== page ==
Texas based mutual fund giant, USAA, made the case for emerging markets on Wednesday. They’ve gone OW.
One reason: price. Emerging market equities are selling for about 12 times their 12-month forward earnings, which makes them cheaper than the Standard & Poor’s 500 (17x) and the MSCI EAFE index of non-U.S. developed markets (15x), writes USAA’s head of global multi-assets Wasif Latif in a commentary published on their website yesterday. Latiff says emerging markets also look good when comparing them on a price-to-book value and dividend yield basis with developed economy stocks. USAA employs long-term investment strategies of about three years out.
“Revenue and earnings for emerging markets are growing faster than that of the S&P 500,” he says. “Profit margins are climbing.”
USAA is not alone in their stance on EM. BlackRock has overweights on Mexican peso bonds and Russian equities. PGIM said this week that they were buyers of Brazil and Russia. On Thursday, Morgan Stanley analysts including Latin America specialist Nikolaj Lippmann said the bull case for Mexico assets outweighs the bear case. By how much? Based on probabilities Morgan assigns to the revision of NAFTA, it’s 20% bearish, 50% base case/neutral and 30% bullish.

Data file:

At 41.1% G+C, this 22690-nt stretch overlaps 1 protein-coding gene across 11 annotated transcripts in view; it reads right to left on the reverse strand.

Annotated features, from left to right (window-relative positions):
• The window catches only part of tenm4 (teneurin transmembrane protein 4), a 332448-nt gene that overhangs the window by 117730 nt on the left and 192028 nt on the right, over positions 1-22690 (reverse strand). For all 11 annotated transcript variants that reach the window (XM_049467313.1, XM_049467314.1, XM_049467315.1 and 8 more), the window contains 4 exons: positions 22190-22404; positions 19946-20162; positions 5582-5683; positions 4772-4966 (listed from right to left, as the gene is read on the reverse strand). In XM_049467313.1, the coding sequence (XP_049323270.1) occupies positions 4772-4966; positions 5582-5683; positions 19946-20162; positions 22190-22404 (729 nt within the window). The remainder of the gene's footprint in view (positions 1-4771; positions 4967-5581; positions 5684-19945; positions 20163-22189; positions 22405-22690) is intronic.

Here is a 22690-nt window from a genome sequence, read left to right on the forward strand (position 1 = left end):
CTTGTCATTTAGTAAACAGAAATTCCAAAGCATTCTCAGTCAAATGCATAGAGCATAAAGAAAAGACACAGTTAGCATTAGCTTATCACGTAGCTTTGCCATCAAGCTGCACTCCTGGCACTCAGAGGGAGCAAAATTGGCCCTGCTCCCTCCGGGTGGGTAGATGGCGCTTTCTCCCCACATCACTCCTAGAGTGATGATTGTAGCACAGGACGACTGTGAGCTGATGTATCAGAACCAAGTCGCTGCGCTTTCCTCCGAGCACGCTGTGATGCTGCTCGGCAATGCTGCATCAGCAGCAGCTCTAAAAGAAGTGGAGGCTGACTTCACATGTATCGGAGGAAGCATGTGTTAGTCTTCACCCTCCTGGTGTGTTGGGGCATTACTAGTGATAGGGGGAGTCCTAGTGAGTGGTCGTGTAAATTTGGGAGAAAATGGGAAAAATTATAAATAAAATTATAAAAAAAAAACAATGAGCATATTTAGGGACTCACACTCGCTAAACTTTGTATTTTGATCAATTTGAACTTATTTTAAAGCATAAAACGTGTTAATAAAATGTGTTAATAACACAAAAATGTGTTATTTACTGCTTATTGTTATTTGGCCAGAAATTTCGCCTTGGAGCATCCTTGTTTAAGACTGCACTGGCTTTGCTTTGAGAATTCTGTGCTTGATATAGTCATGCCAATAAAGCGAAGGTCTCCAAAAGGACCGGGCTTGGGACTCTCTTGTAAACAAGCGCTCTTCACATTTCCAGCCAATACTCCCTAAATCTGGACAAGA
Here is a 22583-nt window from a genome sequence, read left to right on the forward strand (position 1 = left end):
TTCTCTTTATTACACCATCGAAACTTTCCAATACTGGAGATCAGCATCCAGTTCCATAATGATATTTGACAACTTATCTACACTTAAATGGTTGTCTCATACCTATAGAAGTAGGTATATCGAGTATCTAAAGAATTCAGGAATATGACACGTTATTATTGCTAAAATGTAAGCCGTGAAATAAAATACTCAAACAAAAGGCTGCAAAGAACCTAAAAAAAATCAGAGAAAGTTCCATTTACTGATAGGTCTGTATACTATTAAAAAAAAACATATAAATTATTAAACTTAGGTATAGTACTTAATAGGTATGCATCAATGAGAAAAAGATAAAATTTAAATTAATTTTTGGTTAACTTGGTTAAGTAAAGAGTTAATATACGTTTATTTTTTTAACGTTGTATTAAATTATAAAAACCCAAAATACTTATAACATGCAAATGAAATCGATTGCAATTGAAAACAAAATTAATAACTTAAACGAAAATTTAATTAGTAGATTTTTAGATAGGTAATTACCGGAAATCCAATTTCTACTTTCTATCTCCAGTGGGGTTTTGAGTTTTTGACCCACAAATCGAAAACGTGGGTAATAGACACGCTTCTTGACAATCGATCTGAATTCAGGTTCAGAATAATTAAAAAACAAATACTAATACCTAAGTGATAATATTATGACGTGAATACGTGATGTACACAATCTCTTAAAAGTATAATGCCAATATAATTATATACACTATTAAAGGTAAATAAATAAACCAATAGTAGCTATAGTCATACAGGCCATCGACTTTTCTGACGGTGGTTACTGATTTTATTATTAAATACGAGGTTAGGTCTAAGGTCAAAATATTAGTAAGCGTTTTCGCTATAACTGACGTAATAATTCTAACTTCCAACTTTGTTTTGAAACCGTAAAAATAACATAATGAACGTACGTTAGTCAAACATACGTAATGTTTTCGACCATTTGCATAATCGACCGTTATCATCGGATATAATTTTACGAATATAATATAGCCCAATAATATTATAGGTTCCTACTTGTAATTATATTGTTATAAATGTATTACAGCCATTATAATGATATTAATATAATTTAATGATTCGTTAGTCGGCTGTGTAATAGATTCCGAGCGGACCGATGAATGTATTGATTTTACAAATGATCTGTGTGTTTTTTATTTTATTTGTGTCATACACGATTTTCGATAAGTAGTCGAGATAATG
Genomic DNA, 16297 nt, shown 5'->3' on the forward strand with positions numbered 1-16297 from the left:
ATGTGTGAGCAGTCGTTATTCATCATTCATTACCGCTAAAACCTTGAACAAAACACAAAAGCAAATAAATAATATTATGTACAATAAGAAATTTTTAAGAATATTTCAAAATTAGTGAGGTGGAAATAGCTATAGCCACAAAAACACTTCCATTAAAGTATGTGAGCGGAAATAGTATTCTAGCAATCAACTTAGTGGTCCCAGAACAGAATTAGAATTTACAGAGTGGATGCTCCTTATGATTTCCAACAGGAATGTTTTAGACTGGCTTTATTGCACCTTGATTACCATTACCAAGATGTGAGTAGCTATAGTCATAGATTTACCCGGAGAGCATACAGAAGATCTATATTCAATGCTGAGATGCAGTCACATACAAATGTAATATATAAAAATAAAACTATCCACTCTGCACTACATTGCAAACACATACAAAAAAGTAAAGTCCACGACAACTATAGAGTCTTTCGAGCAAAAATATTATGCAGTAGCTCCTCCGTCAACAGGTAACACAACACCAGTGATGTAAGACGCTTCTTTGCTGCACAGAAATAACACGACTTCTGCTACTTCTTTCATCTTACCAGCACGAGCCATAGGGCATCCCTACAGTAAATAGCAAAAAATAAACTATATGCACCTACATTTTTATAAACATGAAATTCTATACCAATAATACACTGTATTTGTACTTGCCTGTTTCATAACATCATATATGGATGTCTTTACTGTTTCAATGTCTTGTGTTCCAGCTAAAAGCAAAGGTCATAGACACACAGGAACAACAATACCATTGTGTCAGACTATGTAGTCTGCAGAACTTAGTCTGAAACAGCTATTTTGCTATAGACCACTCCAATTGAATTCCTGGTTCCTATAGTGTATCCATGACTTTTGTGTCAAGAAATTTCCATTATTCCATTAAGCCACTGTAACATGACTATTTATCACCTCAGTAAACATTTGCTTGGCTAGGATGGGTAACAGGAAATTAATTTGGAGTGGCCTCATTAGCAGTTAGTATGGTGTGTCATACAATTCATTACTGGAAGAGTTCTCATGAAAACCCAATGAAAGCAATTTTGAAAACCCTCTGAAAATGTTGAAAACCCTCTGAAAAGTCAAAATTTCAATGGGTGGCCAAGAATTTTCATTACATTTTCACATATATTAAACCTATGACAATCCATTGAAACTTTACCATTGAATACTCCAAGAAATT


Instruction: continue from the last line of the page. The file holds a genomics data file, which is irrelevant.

If they’re right, this is the time for buying Mexico. BlackRock’s MSCI Mexico (Unfortunately, we could not get stock quote EWW this time.) ETF is up 4.73% this year, while the MSCI EM (Unfortunately, we could not get stock quote EEM this time.) ETF is up 10%. The Market Vectors Russia (Unfortunately, we could not get stock quote NYSEARCA: RSX this time.) is relatively flat on the year because of oil and a stronger ruble. Investors who want to get away from oil should look at the Market Vectors Russia Small Cap (Unfortunately, we could not get stock quote RSXJ this time.) fund. Brazil continues to clobber everyone, with the iShares MSCI Brazil (Unfortunately, we could not get stock quote EWZ this time.) being a runaway train this year.
By comparison, Mexico is a laggard.
“The market appears to be pricing in an extreme outcome to the Mexican trade issue,” says Latif in his commentary from Wednesday. “From Mexico’s perspective, a weaker peso could encourage more economic diversification, as its exports could be more appealing price-wise to non-U.S. buyers.”
Worth noting, though, Mexico’s buyers are almost all U.S. buyers. Some 80% of Mexican exports or U.S.-bound. Mexico doesn’t win a trade war.